Corporate Tax Avoidance and Inversions

After a discussion about corporate tax avoidance, I made an interesting discovery that equating corporate inversions with moving profits overseas to avoid tax burdens is a common misconception.  In case anyone was wondering, that’s clearly untrue. Inversions are a uniquely American phenomenon since the US is the only developed country to force its home-based corporations to pay not only taxes in a foreign country, but also American taxes on profits earned abroad.  This is one of the more bizarre elements of the tax code and also results in Americans living overseas being forced to renounce their citizenship to avoid back taxes. Moreover, the State Department has tried to make it far more difficult to renounce your citizenship in order to keep people paying taxes.  Yes really.

Anyways, inversions are the corporate version of renouncing your American citizenship; by becoming a foreign entity, American companies do not have to pay taxes on income they earned overseas. Of course, income in the United States is still taxed exactly the same. I would think this would be obvious, since foreign companies still have to pay US income tax on US profits, but hey, tax law is complicated.

Are there ways to not just avoid paying taxes on foreign income, but actually move profits around? Yes! One of the more famous such methods is called the “Double Irish Arrangement”.  The basic gist is that Ireland not only has a low corporate tax rate, but also allows a company to be incorporated in Ireland while not being a “tax resident” of Ireland.  This first company (the non-tax resident) is based in a tax haven such as the Cayman Islands or Bermuda and licenses intellectual property or some other asset to a second company (also based in Ireland).  This second Irish company is a tax resident of Ireland, but its profits are greatly reduced since it pays high license fees to the first company.  Profit flows into the second company but is immediately siphoned off to the first company, avoiding most taxes.  The second company owes nothing in taxes at all. Of course, it appears Ireland is ending the practice of allowing companies to incorporate in Ireland while not being a tax resident.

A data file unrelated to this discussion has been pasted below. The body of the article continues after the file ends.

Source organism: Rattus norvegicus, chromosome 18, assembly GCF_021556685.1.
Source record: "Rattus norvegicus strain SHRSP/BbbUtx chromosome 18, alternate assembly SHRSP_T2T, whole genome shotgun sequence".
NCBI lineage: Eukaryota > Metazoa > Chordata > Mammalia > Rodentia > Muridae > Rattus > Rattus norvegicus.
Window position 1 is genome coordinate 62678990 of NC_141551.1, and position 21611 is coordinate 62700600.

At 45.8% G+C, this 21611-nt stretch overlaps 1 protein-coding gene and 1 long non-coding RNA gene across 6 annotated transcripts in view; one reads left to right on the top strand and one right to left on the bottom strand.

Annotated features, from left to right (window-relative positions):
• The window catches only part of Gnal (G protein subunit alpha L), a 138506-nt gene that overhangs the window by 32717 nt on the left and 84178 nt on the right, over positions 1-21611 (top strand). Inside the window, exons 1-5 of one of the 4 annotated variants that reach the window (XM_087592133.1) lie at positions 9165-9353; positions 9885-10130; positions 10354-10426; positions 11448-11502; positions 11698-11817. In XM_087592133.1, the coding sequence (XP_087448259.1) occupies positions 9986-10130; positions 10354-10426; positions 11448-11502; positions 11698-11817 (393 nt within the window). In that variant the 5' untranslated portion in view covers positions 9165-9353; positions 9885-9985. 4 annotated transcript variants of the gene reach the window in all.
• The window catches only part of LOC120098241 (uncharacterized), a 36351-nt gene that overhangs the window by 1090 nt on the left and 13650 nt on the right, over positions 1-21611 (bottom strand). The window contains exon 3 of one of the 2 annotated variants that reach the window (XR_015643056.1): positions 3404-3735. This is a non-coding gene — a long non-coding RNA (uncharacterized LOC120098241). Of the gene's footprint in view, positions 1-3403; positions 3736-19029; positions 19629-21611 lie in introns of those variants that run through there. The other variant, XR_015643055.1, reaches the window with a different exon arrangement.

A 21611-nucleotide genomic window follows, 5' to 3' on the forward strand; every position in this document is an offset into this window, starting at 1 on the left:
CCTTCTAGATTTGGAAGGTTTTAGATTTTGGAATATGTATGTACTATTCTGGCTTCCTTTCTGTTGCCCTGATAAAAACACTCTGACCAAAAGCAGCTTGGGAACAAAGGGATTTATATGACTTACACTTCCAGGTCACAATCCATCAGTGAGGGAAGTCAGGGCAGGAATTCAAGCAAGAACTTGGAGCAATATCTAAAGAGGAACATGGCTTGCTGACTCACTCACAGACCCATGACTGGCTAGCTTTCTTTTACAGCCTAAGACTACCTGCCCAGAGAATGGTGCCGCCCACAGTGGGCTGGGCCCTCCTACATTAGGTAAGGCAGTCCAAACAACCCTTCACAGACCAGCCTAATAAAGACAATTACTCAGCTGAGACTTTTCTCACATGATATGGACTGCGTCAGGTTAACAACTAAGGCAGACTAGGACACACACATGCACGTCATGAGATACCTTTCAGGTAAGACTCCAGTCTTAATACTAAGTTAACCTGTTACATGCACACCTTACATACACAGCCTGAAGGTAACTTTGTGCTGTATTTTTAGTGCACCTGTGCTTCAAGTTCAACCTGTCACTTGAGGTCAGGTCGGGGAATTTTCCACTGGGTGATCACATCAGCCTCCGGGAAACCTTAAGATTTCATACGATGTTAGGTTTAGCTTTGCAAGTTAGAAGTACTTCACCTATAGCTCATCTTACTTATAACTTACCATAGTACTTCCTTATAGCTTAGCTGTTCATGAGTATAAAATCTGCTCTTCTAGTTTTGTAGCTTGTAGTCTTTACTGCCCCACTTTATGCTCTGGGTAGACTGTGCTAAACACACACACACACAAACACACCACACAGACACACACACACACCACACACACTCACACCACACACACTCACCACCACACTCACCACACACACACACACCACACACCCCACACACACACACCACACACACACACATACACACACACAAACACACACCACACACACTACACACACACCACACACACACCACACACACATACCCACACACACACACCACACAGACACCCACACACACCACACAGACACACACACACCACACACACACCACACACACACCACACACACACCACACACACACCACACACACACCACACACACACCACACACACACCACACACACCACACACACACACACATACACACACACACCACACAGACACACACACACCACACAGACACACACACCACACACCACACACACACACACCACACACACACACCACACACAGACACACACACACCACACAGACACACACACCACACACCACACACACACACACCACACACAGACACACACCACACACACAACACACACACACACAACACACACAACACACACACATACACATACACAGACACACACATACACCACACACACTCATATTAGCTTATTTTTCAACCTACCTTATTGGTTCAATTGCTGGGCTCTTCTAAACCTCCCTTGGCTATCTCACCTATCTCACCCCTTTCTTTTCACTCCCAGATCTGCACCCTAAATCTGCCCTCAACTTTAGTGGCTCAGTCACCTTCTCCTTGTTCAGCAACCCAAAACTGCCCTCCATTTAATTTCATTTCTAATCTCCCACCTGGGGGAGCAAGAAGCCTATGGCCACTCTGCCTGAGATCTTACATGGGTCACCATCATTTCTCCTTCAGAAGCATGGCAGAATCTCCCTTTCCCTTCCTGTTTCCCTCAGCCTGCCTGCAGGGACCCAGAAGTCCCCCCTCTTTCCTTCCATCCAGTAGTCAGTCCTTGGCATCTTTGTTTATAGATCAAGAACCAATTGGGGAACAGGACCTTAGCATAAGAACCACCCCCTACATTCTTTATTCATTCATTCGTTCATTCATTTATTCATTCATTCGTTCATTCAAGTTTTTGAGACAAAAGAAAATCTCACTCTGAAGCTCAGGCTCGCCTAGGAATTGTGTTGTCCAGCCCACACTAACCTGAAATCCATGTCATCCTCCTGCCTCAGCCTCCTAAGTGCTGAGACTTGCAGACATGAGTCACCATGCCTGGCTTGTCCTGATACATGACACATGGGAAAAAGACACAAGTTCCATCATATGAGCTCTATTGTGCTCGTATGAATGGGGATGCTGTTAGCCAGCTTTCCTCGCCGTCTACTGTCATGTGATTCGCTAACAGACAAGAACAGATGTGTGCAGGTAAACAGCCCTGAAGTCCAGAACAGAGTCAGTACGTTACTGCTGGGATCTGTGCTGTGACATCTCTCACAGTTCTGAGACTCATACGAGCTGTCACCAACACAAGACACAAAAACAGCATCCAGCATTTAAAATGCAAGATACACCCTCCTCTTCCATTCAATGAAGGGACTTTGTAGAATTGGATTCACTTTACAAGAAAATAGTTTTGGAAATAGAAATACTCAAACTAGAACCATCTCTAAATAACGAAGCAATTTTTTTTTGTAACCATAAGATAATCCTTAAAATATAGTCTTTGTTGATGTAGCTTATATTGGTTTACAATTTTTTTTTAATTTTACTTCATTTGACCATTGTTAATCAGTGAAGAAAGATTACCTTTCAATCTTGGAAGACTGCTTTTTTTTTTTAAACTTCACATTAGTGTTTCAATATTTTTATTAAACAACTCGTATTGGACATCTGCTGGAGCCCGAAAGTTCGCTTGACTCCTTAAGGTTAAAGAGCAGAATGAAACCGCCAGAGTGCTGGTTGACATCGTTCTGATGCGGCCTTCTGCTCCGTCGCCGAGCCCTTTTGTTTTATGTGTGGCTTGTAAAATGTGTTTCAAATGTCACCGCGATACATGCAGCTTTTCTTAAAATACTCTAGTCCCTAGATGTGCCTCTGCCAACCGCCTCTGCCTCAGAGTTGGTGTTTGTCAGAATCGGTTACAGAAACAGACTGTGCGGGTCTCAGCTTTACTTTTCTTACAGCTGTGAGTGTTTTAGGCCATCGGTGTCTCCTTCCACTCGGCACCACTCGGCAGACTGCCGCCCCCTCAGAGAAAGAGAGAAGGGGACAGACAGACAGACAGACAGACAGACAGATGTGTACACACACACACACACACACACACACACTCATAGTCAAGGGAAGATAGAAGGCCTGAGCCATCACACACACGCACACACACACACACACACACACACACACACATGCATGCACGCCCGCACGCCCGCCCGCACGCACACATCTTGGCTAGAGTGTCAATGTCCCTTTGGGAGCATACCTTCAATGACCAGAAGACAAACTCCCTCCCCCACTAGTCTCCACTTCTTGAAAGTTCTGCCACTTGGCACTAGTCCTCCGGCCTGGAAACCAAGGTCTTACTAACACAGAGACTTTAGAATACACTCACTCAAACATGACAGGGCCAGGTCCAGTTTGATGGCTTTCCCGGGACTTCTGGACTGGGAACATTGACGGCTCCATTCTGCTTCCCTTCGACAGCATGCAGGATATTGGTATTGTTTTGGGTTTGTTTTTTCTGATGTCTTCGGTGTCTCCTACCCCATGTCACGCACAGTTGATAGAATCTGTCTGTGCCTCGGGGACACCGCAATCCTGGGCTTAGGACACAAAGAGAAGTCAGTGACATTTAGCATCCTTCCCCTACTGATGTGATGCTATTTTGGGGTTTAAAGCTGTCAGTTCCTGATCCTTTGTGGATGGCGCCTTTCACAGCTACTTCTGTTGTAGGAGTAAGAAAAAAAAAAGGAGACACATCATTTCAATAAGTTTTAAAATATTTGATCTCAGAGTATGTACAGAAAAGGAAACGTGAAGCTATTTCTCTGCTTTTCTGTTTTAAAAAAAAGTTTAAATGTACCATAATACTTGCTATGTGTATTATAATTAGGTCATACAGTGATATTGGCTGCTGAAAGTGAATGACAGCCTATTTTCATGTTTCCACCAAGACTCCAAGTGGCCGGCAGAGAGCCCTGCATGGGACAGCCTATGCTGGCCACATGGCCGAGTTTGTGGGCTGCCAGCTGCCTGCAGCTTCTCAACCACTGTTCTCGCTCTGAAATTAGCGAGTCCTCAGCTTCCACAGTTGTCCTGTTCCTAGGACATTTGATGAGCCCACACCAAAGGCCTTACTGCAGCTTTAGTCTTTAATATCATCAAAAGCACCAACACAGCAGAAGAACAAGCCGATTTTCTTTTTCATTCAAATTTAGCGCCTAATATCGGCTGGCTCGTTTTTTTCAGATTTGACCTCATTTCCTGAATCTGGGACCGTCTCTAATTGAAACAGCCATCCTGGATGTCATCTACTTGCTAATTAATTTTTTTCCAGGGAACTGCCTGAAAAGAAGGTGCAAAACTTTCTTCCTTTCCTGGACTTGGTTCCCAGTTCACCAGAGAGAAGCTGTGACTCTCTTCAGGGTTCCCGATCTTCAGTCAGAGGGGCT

But there is a real question that should be asked as to whether the US should have a high corporate tax rate, or even have any corporate income taxes.  If corporate profit were not taxed, it would flow to a variety of possible destinations: lower prices for consumers, increased business for suppliers, higher wages for employees (or more employees), or to stockholders in higher returns.  Stockholder returns and wages are of course already taxed, and consumer price reductions and increased supplier business are benefits to economic growth.  But setting aside economics, if taxing corporations is an effort to redistribute wealth, it’s a pretty roundabout and silly way of doing it; it reduces economic growth while catching millions of people’s retirement returns along with it.

Is setting the corporate income tax to zero crazy? Perhaps. But the current corporate tax structure is already insane, and is itself the source of many crazy legal constructs.  Moreover, the current system makes the the arguments for a zero percent rate sound like an excellent alternative.  Thus, it’s pretty clear that reforming the current corporate tax system to at least be a lower rate and less complex, as well as ceasing the practice of double taxing companies for foreign income is a no-brainer.